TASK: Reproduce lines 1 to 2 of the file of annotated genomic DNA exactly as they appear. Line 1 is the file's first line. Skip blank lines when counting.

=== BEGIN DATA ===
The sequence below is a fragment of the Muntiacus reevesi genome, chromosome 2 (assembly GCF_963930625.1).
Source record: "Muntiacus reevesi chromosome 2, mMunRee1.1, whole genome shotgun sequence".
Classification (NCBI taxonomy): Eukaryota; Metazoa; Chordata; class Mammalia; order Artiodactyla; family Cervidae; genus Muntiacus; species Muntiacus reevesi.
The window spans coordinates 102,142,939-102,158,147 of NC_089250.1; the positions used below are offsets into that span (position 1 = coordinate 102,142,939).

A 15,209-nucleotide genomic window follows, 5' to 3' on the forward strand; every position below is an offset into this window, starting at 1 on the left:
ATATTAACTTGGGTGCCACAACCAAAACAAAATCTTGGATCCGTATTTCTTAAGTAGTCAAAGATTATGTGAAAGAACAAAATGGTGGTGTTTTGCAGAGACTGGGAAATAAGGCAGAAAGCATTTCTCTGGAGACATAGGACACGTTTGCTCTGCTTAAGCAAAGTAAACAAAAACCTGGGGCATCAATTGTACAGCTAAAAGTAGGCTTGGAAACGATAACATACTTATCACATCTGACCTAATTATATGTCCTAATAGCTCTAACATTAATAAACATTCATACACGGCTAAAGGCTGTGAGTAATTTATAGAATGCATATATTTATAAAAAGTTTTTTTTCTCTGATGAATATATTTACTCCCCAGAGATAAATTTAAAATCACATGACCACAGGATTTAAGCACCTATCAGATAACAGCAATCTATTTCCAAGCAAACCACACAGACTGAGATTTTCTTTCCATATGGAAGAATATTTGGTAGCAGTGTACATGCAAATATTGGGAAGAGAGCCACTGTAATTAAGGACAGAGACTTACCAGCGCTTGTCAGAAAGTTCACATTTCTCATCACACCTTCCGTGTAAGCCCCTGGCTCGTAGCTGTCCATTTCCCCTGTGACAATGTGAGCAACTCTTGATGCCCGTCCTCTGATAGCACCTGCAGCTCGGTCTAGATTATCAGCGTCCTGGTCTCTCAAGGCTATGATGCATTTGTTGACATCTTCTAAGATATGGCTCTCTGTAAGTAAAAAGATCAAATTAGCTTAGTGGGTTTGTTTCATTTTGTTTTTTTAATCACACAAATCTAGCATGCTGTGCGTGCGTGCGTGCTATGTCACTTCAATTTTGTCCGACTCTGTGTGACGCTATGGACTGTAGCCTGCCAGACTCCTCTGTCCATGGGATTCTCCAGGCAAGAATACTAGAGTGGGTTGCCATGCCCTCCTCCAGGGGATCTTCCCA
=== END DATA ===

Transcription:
The sequence below is a fragment of the Muntiacus reevesi genome, chromosome 2 (assembly GCF_963930625.1).
Source record: "Muntiacus reevesi chromosome 2, mMunRee1.1, whole genome shotgun sequence".